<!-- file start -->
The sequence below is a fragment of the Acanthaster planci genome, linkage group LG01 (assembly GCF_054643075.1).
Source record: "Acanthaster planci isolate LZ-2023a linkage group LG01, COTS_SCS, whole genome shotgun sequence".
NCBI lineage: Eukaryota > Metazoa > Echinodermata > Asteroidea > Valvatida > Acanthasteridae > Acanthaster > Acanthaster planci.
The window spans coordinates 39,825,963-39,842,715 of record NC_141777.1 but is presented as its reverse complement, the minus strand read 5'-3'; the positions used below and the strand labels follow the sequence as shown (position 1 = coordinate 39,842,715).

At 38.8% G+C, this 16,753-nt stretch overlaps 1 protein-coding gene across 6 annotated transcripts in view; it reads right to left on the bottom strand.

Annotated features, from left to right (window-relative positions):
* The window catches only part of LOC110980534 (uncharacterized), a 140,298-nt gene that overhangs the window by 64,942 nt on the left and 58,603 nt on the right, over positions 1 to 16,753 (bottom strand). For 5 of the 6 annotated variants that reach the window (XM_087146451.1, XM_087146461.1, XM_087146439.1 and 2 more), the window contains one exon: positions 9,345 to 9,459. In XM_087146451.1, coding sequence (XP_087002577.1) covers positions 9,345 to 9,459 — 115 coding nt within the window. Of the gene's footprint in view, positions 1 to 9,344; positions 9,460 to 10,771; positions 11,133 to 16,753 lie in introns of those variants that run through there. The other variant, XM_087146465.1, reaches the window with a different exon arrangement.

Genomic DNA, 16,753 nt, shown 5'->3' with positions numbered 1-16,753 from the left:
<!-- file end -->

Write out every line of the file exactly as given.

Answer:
The sequence below is a fragment of the Acanthaster planci genome, linkage group LG01 (assembly GCF_054643075.1).
Source record: "Acanthaster planci isolate LZ-2023a linkage group LG01, COTS_SCS, whole genome shotgun sequence".
NCBI lineage: Eukaryota > Metazoa > Echinodermata > Asteroidea > Valvatida > Acanthasteridae > Acanthaster > Acanthaster planci.
The window spans coordinates 39,825,963-39,842,715 of record NC_141777.1 but is presented as its reverse complement, the minus strand read 5'-3'; the positions used below and the strand labels follow the sequence as shown (position 1 = coordinate 39,842,715).

At 38.8% G+C, this 16,753-nt stretch overlaps 1 protein-coding gene across 6 annotated transcripts in view; it reads right to left on the bottom strand.

Annotated features, from left to right (window-relative positions):
* The window catches only part of LOC110980534 (uncharacterized), a 140,298-nt gene that overhangs the window by 64,942 nt on the left and 58,603 nt on the right, over positions 1 to 16,753 (bottom strand). For 5 of the 6 annotated variants that reach the window (XM_087146451.1, XM_087146461.1, XM_087146439.1 and 2 more), the window contains one exon: positions 9,345 to 9,459. In XM_087146451.1, coding sequence (XP_087002577.1) covers positions 9,345 to 9,459 — 115 coding nt within the window. Of the gene's footprint in view, positions 1 to 9,344; positions 9,460 to 10,771; positions 11,133 to 16,753 lie in introns of those variants that run through there. The other variant, XM_087146465.1, reaches the window with a different exon arrangement.

Genomic DNA, 16,753 nt, shown 5'->3' with positions numbered 1-16,753 from the left: